The Seventh Circuit reversed the District Court's summary judgment ruling in favor of Family Dollar. In Brown v. Family Dollar Stores of Indiana, Vivian Brown claimed that she had worked off-the-clock as an assistant store manager and store manager for Family Dollar. The District Court held that Brown had the burden of proving she worked overtime for which she was not properly compensated and that she had failed to prove with "definite and certain evidence" that she had in fact performed such work.

On appeal, the Seventh Circuit held that the District Court erred in analyzing and applying the United States Supreme Court's holding in Anderson v. Mt. Clemens Pottery Co. The Court stated that the "definite and certain evidence" requirement applied to establishing damages in determining for how many hours the employee was not compensated, but was not the proper standard for determining whether the employee had in fact worked off-the-clock. If the employer's records are kept in compliance with the FLSA, determining damages is not difficult. However, in most cases, when off-the-clock work is alleged, there are no time records for the work. In the latter case, when the employer has failed to keep the proper and accurate records required by the FLSA, the employer rather than the employee should bear the consequences of that failure.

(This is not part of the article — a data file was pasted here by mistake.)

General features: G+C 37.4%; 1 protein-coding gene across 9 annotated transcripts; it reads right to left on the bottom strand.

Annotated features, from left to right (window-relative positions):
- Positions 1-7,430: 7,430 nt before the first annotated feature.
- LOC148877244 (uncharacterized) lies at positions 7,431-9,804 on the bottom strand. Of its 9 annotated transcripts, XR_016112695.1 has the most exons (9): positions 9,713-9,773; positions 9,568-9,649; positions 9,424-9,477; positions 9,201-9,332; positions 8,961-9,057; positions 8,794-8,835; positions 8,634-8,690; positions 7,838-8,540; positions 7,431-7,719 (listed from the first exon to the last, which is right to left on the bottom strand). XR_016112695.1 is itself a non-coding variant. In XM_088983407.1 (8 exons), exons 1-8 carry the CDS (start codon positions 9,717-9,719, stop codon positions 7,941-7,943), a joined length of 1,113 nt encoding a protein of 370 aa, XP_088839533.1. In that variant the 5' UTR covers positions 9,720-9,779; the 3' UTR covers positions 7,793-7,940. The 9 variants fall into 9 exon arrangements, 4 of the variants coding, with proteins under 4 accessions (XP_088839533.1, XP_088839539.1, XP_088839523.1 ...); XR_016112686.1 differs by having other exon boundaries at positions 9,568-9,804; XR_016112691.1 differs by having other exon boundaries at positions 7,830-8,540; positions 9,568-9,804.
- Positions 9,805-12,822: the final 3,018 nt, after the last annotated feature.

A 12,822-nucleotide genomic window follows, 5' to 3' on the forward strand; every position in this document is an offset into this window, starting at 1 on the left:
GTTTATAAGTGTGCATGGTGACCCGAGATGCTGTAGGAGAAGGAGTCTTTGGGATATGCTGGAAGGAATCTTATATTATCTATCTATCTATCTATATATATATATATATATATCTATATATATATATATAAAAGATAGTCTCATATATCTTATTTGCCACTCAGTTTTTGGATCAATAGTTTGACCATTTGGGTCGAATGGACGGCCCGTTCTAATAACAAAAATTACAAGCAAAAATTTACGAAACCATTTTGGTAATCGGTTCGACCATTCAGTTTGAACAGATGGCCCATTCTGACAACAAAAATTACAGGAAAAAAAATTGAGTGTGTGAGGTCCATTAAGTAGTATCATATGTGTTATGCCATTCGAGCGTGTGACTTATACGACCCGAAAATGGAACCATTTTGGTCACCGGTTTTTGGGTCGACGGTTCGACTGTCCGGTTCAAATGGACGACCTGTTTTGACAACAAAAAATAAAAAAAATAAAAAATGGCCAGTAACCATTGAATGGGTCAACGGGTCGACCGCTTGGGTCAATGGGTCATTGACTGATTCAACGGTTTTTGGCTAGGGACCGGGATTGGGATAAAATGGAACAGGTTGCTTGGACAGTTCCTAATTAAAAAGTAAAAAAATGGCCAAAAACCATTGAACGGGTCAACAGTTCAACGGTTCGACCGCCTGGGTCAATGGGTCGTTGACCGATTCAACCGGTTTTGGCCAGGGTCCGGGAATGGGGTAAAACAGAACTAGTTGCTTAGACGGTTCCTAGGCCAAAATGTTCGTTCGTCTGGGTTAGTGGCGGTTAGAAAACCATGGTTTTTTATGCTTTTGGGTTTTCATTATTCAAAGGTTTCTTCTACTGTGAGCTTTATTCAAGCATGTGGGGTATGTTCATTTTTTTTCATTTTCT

In Brown's case, she submitted evidence that her time sheets were altered after she submitted them and, therefore, her time sheets and paychecks did not reflect the actual hours worked. Brown also submitted evidence that other employees experienced the same time sheet alterations. Furthermore, she submitted evidence that the store was open later and at times not reflected on her time sheets. Based upon the District Court's application of the wrong standard of proof required of Brown and the evidence submitted by Brown, the Court reversed and remanded the case back to the District Court.

Family Dollar also faces several other class actions filed in Florida and Colorado.

To read more of the Court's opinion in Brown, click here.

Tuesday, July 22, 2008, 9:21 AM

Are All Unpaid Internships Cost-Free to an Employer? Not If They Aren't Structured Properly!

With the summer season upon us, employers should review the DOL's policies on unpaid internships to avoid potential FLSA violations. FLSA liability develops when an intern crosses the line and becomes (or is considered) an employee. The FLSA only applies when there is an employee-employer relationship. Click here to read the DOL's Field Operations Handbook, which is a useful albeit slightly dated with a 1993 publication date, containing the analysis of FLSA applicability to various situations, from volunteers to research assistants. The Handbook discusses FLSA applicability to pharmaceutical externs and interns (at 10b37), finding no employment relationship with "externship" courses combining lectures and work training at a pharmacy as part of the curriculum, but finding an employment relationship with State required postgraduation and prelicensing "internships".